If you’ve stumbled onto this blog, it’s probably because you yourself or someone you know and love had a stroke. Please read about PBA and – you won’t understand it, but you can educate yourself about it. The last two abstracts I have linked mentions that damage to the cerebellum in and of itself can cause de-regulation of emotions, so I have both issues, lucky me!!
One major thing I learned the first few years after my stroke is that depending on who you talk to, you’re going to get an incredibly different impression of life after stroke. There is a gigantic difference between talking to someone that’s years out and someone that this recently happened to, whose life is newly devastated. Giant difference.
I received an e-mail a few days ago and it made me remember how helpful this place could be. Talking to me, which I will be glad to do anytime, is going to be a lot different than talking to someone in the midst of all the hell. Not that I don’t remember the pure hell that was my existence for those first 2 years after the stroke, but I’ve worked INCREDIBLY hard, I’ve done A TON of research, I’ve not taken crap from some people and cut some people out of my life that were hindering my recovery and I have managed to get back to a quasi-normal life. I got married, just celebrated my 1st anniversary, got back to doing a job that I love, and am going to move to sunny Florida very soon. Things are good.
I’m way past those initial feelings of utter hopelessness. Those first couple of years post-stroke were absolutely horrible and often when I think about it I’m shocked that I voluntarily stayed in this world. But I did. The hell stops, life gets back to quasi-psuedo-normalness for most people.
I wanted to write this post for the person that e-mailed me and anyone else who is newer to the trauma. Connecting with others going through a similar thing helps a lot. For me, it was really helpful to talk to other younger people that this happened to, whose lives were turned upside down and inside out at a young age, I was 30 when it happened. It helped.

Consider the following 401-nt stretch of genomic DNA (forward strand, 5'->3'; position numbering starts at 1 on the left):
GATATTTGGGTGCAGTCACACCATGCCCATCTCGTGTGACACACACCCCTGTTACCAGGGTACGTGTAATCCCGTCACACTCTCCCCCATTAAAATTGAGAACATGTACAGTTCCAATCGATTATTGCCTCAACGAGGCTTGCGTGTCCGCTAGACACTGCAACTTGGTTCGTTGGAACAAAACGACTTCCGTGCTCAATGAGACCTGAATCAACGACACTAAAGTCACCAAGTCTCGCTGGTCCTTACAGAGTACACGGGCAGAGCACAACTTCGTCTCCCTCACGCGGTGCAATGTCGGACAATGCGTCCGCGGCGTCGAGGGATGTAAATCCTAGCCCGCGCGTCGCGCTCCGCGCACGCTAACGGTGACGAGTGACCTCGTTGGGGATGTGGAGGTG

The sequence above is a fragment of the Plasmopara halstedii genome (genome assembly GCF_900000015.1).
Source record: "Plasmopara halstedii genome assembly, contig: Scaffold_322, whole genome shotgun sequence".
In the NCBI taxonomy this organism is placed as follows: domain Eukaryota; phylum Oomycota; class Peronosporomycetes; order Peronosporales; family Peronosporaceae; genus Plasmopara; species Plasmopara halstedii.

Here is the e-mail I received…..
Do you still use this blog? I wanted to contact you because my husband had a cerebellar stroke that affected both sides of his brain also. He has been in the hospital for 2.5 months already. He has a long road ahead of him. He’s 37 years old and we have a one year old and a three year old. This is so hard my world has been turned upside down.
I hope to hear from you.
I can give tons of advice, but it won’t be the same as talking to someone in a similar phase of “after-life.” Anyone out there think you’d like to connect with this e-mailer?
For a long time this blog, aside from being pretty informative, was a gathering place for stroke survivors, a place where people connected and felt understood when they felt like no one in their real life understood anything. And uhh, yeah no one understands anything.
Friday is my 1st wedding anniversary. Good things can happen after a stroke. Even wonderful, amazing things can happen. I happen to have married the most wonderful, sensitive, brilliant, empathetic, kindest, gentlest man ever created. I really think he might be other-worldly and not from Earth because people like him just don’t exist on this planet.
That being said, as wonderful and amazing and understanding as he is, he’ll never fully get it. It’s not for a lack of trying, that’s for sure. But he wasn’t there. He didn’t see any of it. He didn’t see me with a bald head after brain surgery when I could barely speak, barely walk, and my right arm was tremoring all over the place. I could barely do anything. He wasn’t there and neither was his family so they’ll just never, ever know. I can explain things to him until I’m blue in the face, my mom can explain things, my friends(the ones that stuck around) can explain. But he’ll never fully understand because he wasn’t there. I started dating Pat nearly 3 years post-stroke when I had gotten back to looking and sounding(for the most part) quite normal. I not only looked normal, I looked from the outside like a person of above-average health. He didn’t see me in a hospital bed for a month straight and he didn’t know me the first 2 years after my stroke, when the most dramatic change and recovery happened. He doesn’t and will never know just how drastically far I have come from that day in 2011 until now. He didn’t see it.